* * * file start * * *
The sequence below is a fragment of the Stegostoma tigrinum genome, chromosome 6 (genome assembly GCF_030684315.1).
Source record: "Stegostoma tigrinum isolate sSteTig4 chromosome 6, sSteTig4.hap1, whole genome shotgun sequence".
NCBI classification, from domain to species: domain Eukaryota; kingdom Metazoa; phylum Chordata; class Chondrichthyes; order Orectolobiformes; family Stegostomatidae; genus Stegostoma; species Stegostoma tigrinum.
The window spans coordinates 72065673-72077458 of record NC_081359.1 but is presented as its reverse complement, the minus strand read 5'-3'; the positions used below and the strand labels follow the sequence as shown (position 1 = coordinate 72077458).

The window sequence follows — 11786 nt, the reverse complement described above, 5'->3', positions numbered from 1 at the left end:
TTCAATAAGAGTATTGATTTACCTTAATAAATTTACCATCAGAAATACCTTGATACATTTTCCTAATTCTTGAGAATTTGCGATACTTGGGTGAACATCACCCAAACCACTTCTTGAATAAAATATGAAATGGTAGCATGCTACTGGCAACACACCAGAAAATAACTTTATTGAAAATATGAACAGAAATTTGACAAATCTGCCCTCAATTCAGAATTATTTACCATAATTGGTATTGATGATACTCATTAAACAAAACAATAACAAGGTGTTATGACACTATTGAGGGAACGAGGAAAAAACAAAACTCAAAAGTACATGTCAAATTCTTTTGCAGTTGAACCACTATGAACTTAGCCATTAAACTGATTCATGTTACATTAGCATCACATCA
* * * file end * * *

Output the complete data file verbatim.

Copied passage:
The sequence below is a fragment of the Stegostoma tigrinum genome, chromosome 6 (genome assembly GCF_030684315.1).
Source record: "Stegostoma tigrinum isolate sSteTig4 chromosome 6, sSteTig4.hap1, whole genome shotgun sequence".
NCBI classification, from domain to species: domain Eukaryota; kingdom Metazoa; phylum Chordata; class Chondrichthyes; order Orectolobiformes; family Stegostomatidae; genus Stegostoma; species Stegostoma tigrinum.
The window spans coordinates 72065673-72077458 of record NC_081359.1 but is presented as its reverse complement, the minus strand read 5'-3'; the positions used below and the strand labels follow the sequence as shown (position 1 = coordinate 72077458).

The window sequence follows — 11786 nt, the reverse complement described above, 5'->3', positions numbered from 1 at the left end:
TTCAATAAGAGTATTGATTTACCTTAATAAATTTACCATCAGAAATACCTTGATACATTTTCCTAATTCTTGAGAATTTGCGATACTTGGGTGAACATCACCCAAACCACTTCTTGAATAAAATATGAAATGGTAGCATGCTACTGGCAACACACCAGAAAATAACTTTATTGAAAATATGAACAGAAATTTGACAAATCTGCCCTCAATTCAGAATTATTTACCATAATTGGTATTGATGATACTCATTAAACAAAACAATAACAAGGTGTTATGACACTATTGAGGGAACGAGGAAAAAACAAAACTCAAAAGTACATGTCAAATTCTTTTGCAGTTGAACCACTATGAACTTAGCCATTAAACTGATTCATGTTACATTAGCATCACATCA